# Sage cannot find user defined contains method

What am I doing wrong?

class Circle:
def __init__(self, m, r):
self.xm = m
self.ym = m
self.r = r

def __str__(self):
return "Circle"

def __contains__(self, point):
return True


In Sage:

sage: c = Circle((0,0),1)
sage: print (0,0) in c
TypeError: argument of type 'instance' is not iterable

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(Just to be clear, this is just a basic Python programming question and is not in any way specific to Sage. I point this out just because it's good for beginners with Sage to remember that when they're using Sage they're programming in Python, so most problems with code that does even use classes/functions from Sage can also be answered through general Python programming resources).

In any case, it works for me:

sage: class Circle:
....:     def __init__(self, m, r):
....:         self.xm = m
....:         self.ym = m
....:         self.r = r
....:
....:     def __str__(self):
....:         return "Circle"
....:
....:     def __contains__(self, point):
....:         return True
....:
sage: c = Circle((0,0),1)
True


It's possible that, however you input your Circle class, you didn't properly indent the __contains__ method. For example:_print (0, 0) in c

sage: class Circle:
....:     def __init__(self, m, r):
....:         self.xm = m
....:         self.ym = m
....:         self.r = r
....:
....:     def __str__(self):
....:         return "Circle"
....:
....: def __contains__(self, point):
....:     return True
....:
sage: c = Circle((0,0),1)
sage: print (0, 0) in c
---------------------------------------------------------------------------
TypeError                                 Traceback (most recent call last)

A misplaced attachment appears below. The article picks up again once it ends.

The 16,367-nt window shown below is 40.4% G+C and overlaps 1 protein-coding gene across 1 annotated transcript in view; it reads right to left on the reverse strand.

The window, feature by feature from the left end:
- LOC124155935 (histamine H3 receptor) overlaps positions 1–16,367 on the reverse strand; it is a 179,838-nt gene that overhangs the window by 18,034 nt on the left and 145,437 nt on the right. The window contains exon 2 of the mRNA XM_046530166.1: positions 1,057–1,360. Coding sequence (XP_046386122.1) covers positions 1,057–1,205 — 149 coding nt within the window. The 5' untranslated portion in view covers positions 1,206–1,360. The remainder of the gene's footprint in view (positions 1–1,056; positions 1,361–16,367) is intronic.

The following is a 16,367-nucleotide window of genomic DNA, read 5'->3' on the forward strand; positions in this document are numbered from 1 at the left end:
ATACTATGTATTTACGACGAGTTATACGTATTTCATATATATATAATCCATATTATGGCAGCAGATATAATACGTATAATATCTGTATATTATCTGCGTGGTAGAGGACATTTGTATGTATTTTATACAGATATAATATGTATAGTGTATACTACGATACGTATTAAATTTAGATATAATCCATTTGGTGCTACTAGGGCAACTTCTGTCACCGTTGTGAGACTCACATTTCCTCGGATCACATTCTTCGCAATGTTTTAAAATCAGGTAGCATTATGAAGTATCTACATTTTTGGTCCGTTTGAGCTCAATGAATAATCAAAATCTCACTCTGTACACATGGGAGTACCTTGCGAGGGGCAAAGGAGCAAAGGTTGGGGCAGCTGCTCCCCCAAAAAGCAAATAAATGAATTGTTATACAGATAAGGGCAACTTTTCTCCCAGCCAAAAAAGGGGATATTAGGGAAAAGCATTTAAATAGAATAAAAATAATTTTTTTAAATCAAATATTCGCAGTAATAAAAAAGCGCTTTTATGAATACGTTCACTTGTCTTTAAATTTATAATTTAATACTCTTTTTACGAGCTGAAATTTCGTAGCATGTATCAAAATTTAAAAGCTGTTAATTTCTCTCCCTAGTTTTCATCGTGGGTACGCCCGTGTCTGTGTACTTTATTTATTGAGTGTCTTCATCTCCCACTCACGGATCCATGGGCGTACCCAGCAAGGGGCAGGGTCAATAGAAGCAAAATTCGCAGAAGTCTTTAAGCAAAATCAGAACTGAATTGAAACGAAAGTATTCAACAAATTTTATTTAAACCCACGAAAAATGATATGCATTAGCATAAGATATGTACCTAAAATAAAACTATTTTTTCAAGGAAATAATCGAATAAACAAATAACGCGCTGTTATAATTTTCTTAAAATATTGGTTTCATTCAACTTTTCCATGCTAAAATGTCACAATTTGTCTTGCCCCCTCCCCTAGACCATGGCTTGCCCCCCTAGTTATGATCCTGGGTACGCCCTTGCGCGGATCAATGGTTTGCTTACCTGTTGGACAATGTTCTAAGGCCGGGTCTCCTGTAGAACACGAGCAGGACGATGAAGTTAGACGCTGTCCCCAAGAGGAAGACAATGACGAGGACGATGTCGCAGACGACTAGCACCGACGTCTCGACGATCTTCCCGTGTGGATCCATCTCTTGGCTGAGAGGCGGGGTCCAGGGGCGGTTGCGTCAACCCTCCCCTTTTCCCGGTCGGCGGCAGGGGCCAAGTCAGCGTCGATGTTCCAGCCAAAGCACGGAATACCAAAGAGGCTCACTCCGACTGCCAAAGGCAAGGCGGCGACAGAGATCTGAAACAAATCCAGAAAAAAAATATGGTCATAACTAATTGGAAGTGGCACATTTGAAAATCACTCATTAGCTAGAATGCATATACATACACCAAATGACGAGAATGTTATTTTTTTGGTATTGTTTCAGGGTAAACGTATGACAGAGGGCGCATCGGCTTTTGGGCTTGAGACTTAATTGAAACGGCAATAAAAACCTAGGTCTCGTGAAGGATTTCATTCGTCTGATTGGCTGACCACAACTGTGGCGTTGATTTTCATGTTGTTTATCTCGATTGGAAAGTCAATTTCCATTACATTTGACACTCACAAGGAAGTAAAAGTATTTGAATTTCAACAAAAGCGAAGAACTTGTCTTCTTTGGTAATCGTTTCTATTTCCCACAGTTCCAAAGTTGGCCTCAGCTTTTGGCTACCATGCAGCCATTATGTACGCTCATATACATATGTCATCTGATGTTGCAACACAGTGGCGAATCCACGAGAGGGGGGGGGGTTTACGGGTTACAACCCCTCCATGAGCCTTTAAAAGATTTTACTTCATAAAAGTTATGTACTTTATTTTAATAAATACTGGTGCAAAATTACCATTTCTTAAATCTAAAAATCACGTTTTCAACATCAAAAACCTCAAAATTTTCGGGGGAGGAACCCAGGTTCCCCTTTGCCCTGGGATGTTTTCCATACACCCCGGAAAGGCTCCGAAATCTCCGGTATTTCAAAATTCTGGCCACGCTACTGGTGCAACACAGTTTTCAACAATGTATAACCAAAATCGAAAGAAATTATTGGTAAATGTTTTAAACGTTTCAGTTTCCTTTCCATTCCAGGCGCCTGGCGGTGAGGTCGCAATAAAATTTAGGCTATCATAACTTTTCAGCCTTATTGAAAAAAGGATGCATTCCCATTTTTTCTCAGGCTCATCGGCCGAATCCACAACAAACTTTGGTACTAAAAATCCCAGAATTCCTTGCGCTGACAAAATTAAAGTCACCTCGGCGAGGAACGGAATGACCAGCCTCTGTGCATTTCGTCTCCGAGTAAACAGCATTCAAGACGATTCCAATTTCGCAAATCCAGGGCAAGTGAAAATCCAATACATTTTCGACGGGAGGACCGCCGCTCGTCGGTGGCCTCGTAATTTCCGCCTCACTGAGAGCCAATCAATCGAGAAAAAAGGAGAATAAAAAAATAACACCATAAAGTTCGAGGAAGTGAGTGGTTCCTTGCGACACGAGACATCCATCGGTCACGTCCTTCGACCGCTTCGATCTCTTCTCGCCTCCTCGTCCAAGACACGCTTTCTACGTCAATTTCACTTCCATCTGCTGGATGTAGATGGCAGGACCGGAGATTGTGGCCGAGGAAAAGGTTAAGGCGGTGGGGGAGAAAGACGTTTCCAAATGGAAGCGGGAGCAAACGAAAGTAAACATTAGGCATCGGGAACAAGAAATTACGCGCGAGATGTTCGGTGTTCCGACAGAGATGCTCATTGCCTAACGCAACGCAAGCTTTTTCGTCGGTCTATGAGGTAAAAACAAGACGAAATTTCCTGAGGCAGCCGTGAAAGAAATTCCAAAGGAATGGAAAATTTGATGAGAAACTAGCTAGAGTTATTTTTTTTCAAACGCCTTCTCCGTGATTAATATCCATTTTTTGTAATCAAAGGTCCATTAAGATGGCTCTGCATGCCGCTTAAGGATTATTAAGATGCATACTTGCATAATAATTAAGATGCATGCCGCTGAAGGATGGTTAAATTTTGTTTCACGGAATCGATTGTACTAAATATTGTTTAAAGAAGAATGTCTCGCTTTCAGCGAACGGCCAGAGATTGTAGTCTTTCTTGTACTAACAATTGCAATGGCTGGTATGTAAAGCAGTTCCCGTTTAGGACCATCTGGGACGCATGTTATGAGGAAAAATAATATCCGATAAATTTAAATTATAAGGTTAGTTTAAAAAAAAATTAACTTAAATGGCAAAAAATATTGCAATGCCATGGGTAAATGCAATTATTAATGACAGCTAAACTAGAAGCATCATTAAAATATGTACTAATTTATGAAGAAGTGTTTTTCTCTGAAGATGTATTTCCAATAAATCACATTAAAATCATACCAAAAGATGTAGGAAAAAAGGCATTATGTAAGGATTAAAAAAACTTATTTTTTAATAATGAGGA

<ipython-input-6-ed9abe6f29a8> in <module>()
----> 1 print (Integer(0), Integer(0)) in c

TypeError: argument of type 'instance' is not iterable


With Python you always need to be careful about indentation, especially when defining classes and functions, and other "block level" statements, like if, while, for, etc. In the above example def __contains__(self, point) is not indented like the other methods, so the Python interpreter has no way to distinguish that it's a method of class Circle and not just some function that happens to be called __contains__.

You can understand the error message:

TypeError: argument of type 'instance' is not iterable


as follows: Here the in keyword is actually an operator, where the tuple (0, 0) and your instance of the Circle class c are the operands. When you do A in B in Python one of a couple different things can happen. To simplify a bit, the Python interpreter first checks if B has a B.__contains__ method, and if so it calls it, passing A as the argument. However, if there is not a __contains__ method, the fallback is to try B.__iter__ to see if B can be iterated over using Python's iterator protocol. If so, it will iterate over B until B's iterator returns A, in which case the result of the in operator will be True. Otherwise, if it exhausts every element of B (which, dangerously, may be infinite) it will return False. Since the fallback for in is to try to treat B as iterable, you get the above error message. There is no fallback beyond that, though maybe a better error message would be something like "A does not support the 'in' operator; it does not implement __contains__ or __iter__".

As a nitpick, by convention it's still better, when defining a class with no base class, to define it like class Circle(object), to ensure that the class has the object base class. Without it, on Python 2, you create what's referred to as an "old-style class" which works subtly different. This is only needed on Python 2 (which Sage still uses by default). On Python 3 (which Sage will be moving to soon hopefully), object is already the base class of all classes, and so the syntax you used is fine. Regardless, this was not the cause of your problem in this case.

One final point, when you wrote:

sage: print (0, 0) in c


the print statement here is generally not necessary when working at the interactive prompt. In the interactive prompt you can just directly enter any expression and its result will be output, like:

sage: (0, 0) in c
True


You only need print if you're writing a script that needs to print specific results to the screen. Also, get used to using print() with parentheses as it will become the default in Python 3. print (0, 0) in c actually has a very different result in Python 3, and is explicitly not what you want.

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